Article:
Plethora of plentiful powder |

Plethora of plentiful powder

Opening day at Steamboat Ski Area is deemed a success

Christine Metz

Steamboat Ski Area’s opening day came with catcalls, plentiful powder and beverages, a few sore muscles and plenty of grins.

For some, such as Paulie Anderson and Scott Glackman, it started as early as 4:30 a.m. By 5 a.m., the two were pressing glass; only a family of four beat them to the front of the line.

For three years, opening day has been greeted by the Burrito Bandits passing out more than 120 burritos, 8 gallons of orange juice and a case of champagne to early risers. Hidden behind black masks, the Burrito Bandits remain as anonymous as Zorro.

“We do this just to celebrate and to support the locals,” said a curly, red-headed bandit.

About 8:15 a.m., the cheering grew stronger as the glass doors slid open, and skiers and snowboarders inched closer to the gondola cars.

Chip Powers said opening day provides the same excitement he used to get as a kid on Christmas Eve. The tingle is still there, even on his seventh opening day.

On a scale of 1 to 10, opening day ranked about a 9 on the excitement level for Barry McKokine, who came from Boulder for the $15 lift-ticket and fresh serving of powder.

The day meant strategizing for Jim Hoff, who got in line about 7:30 am. Plan A was to get off the top of the gondola at 8:40 and take a quick run down Vagabond on the lower mountain. If he arrived at the top of Thunderhead Lodge after 9:50, Plan B was to head straight to the Storm Peak Express.

He went with Plan B.

This year’s opening day came with 61 open trails covering 1,115 acres, dusted with 8 inches of fresh snow by 5 a.m. Four hours later, just as the masses started to roll onto Storm Peak, some said there was about a foot of fresh powder.

The mountain echoed with whistles, hollers and some people cursing their good fortune. Snow sprayed head-high behind skiers. Runs and clearings that are usually covered in bumps spread white and almost naked of tracks.

People poured out on the usually quiet Duster, the only cat track that led from Sunshine Peak back to the lifts. Snowboarders pedaled and skiers pushed polls, but the hike was worth the powder found between the trees in the Closet, Shadow, Priest Creek and Twilight runs.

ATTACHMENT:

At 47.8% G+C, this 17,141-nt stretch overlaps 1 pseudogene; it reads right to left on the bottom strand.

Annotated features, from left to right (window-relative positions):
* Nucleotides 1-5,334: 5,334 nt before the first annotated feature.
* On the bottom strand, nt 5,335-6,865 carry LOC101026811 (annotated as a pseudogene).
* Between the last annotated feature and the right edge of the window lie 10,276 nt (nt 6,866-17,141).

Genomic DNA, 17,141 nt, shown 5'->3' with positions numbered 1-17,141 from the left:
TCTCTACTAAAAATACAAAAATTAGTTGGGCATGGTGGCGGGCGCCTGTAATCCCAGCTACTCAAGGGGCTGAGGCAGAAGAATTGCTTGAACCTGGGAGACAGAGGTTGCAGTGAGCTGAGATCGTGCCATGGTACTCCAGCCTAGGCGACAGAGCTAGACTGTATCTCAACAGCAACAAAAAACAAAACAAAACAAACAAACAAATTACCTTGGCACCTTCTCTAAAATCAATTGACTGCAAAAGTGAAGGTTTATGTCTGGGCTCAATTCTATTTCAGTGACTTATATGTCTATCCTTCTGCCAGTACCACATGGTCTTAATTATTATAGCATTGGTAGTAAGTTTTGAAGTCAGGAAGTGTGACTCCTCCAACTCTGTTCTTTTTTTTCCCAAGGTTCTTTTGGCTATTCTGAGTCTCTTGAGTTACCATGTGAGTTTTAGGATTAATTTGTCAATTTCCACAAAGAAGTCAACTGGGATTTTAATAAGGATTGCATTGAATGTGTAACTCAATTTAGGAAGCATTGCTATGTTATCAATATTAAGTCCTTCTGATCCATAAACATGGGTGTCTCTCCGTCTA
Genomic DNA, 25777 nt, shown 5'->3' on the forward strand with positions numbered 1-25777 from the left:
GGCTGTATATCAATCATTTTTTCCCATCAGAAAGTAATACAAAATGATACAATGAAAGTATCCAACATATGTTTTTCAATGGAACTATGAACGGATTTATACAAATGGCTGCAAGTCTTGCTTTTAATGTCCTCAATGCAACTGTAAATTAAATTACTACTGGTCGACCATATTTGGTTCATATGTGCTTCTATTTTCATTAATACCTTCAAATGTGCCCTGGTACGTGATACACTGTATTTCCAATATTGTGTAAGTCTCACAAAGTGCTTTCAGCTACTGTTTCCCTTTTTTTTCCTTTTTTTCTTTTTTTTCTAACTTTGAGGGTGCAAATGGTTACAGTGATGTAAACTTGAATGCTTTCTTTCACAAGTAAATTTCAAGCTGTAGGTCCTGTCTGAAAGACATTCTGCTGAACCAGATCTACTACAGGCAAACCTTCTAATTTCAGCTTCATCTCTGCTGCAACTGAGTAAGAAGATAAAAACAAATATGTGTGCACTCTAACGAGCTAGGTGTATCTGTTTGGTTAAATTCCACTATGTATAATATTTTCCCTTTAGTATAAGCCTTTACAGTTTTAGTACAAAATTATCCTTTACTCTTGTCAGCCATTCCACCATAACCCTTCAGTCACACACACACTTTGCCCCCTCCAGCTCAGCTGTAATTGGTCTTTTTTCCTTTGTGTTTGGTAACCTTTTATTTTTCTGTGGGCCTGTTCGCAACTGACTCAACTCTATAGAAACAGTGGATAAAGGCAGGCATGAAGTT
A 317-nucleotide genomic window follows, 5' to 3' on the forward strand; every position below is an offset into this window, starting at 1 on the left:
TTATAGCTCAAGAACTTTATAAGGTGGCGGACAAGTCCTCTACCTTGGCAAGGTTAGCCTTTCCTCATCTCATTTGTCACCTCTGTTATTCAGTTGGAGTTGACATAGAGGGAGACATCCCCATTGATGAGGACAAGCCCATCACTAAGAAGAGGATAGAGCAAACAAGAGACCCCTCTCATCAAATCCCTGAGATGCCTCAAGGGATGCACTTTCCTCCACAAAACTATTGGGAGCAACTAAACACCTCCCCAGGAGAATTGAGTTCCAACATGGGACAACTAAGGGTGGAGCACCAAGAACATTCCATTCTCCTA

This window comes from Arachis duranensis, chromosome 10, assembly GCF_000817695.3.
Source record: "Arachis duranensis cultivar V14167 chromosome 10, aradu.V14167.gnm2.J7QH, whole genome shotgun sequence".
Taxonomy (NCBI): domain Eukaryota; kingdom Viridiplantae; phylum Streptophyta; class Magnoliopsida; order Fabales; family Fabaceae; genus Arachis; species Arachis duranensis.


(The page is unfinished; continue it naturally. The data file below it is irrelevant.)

Seventeen-year-old Joel Manzanares was like a kid in a candy store. He didn’t know where to go first — Triangle, Nelson’s Run or Drop Out.

“It’s awesome,” he said. “It’s like midseason.”

Old friends caught up with each other on the snow, asking how summers were and starting to remember how to identify people by the color of their jacket and the shape of their hat.

But opening day doesn’t come without its sacrifices.

One snowboarder from New Hampshire drove with his buddies all night from Ohio to Colorado, just so he wouldn’t miss his first Steamboat opener.

Kari Novak gave up Thanksgiving plans with family so she could hit Steamboat’s opening day. She was on her way from Indiana to California when she decided to take a minor detour that started with Steamboat and will head to Jackson Hole, Wyo., for its opener and then onto Park City, Utah.

For six years, Jeff Kostka and Jay Stefanowicz haven’t missed an opening day, and they were not going to let a move to the Front Range stop them this year. They drove through Tuesday night’s storm so they could stand in line at 7:45 a.m.

Once on the mountain, they visited some old favorites — the Triangle Trees, 2:30 and Flying Z.

“Opening day’s a must,” Kostka said.

About 4,000 people shared his sentiment this year, according to unofficial ticket-sales numbers, said Ski Area spokesman Mike Lane. Lane said this could be a record-breaking year for the Steamboat Springs Winter Sports Club, which uses the proceeds from the first day of the season to help fund its programs. If the preliminary numbers are accurate, the club could get roughly $60,000 from Scholarship Day.

After the lifts closed and people left tired and sore but grinning from ear to ear, Lane dubbed opening day a success.

“There are so many happy people,” he said.

— To reach Christine Metz call 871-4229

or e-mail

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